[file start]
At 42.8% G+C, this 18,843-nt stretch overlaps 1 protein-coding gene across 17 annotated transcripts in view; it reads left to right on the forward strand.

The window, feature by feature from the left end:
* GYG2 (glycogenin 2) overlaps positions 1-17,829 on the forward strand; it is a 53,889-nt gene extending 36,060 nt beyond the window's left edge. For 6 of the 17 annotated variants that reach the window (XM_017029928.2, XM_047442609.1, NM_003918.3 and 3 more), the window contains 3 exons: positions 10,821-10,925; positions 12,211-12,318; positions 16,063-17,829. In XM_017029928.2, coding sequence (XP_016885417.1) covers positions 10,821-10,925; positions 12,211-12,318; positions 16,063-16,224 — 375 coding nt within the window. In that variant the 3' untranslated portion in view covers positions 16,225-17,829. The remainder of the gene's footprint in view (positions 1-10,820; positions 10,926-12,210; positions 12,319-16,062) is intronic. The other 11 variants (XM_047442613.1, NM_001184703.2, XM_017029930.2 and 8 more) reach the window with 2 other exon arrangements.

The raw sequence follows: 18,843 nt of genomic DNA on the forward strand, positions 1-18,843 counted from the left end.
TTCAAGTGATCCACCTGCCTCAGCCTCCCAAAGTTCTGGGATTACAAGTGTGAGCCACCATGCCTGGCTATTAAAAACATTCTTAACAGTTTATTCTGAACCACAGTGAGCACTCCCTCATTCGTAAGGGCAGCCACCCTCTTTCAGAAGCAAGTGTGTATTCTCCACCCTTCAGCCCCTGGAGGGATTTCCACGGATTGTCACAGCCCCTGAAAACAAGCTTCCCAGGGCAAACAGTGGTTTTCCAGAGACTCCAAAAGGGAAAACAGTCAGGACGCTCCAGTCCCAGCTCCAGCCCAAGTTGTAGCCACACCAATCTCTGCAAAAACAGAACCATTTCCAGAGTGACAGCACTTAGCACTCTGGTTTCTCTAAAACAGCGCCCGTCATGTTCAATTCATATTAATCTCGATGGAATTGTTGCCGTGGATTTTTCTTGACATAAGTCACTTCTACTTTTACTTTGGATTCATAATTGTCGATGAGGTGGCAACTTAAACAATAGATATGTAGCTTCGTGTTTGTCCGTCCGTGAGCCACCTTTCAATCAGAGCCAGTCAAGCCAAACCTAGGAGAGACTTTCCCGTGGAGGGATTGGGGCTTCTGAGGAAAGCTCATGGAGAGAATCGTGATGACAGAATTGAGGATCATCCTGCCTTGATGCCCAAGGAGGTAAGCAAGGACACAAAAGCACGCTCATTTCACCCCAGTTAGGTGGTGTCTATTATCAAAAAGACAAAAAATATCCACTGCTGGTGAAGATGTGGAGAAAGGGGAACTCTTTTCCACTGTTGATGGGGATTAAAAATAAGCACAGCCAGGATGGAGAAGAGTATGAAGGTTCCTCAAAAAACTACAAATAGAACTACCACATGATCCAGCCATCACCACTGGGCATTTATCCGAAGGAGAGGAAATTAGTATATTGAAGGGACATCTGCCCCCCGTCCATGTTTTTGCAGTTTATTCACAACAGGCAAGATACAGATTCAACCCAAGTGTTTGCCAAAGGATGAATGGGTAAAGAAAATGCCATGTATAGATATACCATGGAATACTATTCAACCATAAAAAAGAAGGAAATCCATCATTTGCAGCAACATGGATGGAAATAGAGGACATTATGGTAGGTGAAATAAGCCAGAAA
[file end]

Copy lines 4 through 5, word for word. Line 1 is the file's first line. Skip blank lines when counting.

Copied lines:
The raw sequence follows: 18,843 nt of genomic DNA on the forward strand, positions 1-18,843 counted from the left end.
TTCAAGTGATCCACCTGCCTCAGCCTCCCAAAGTTCTGGGATTACAAGTGTGAGCCACCATGCCTGGCTATTAAAAACATTCTTAACAGTTTATTCTGAACCACAGTGAGCACTCCCTCATTCGTAAGGGCAGCCACCCTCTTTCAGAAGCAAGTGTGTATTCTCCACCCTTCAGCCCCTGGAGGGATTTCCACGGATTGTCACAGCCCCTGAAAACAAGCTTCCCAGGGCAAACAGTGGTTTTCCAGAGACTCCAAAAGGGAAAACAGTCAGGACGCTCCAGTCCCAGCTCCAGCCCAAGTTGTAGCCACACCAATCTCTGCAAAAACAGAACCATTTCCAGAGTGACAGCACTTAGCACTCTGGTTTCTCTAAAACAGCGCCCGTCATGTTCAATTCATATTAATCTCGATGGAATTGTTGCCGTGGATTTTTCTTGACATAAGTCACTTCTACTTTTACTTTGGATTCATAATTGTCGATGAGGTGGCAACTTAAACAATAGATATGTAGCTTCGTGTTTGTCCGTCCGTGAGCCACCTTTCAATCAGAGCCAGTCAAGCCAAACCTAGGAGAGACTTTCCCGTGGAGGGATTGGGGCTTCTGAGGAAAGCTCATGGAGAGAATCGTGATGACAGAATTGAGGATCATCCTGCCTTGATGCCCAAGGAGGTAAGCAAGGACACAAAAGCACGCTCATTTCACCCCAGTTAGGTGGTGTCTATTATCAAAAAGACAAAAAATATCCACTGCTGGTGAAGATGTGGAGAAAGGGGAACTCTTTTCCACTGTTGATGGGGATTAAAAATAAGCACAGCCAGGATGGAGAAGAGTATGAAGGTTCCTCAAAAAACTACAAATAGAACTACCACATGATCCAGCCATCACCACTGGGCATTTATCCGAAGGAGAGGAAATTAGTATATTGAAGGGACATCTGCCCCCCGTCCATGTTTTTGCAGTTTATTCACAACAGGCAAGATACAGATTCAACCCAAGTGTTTGCCAAAGGATGAATGGGTAAAGAAAATGCCATGTATAGATATACCATGGAATACTATTCAACCATAAAAAAGAAGGAAATCCATCATTTGCAGCAACATGGATGGAAATAGAGGACATTATGGTAGGTGAAATAAGCCAGAAA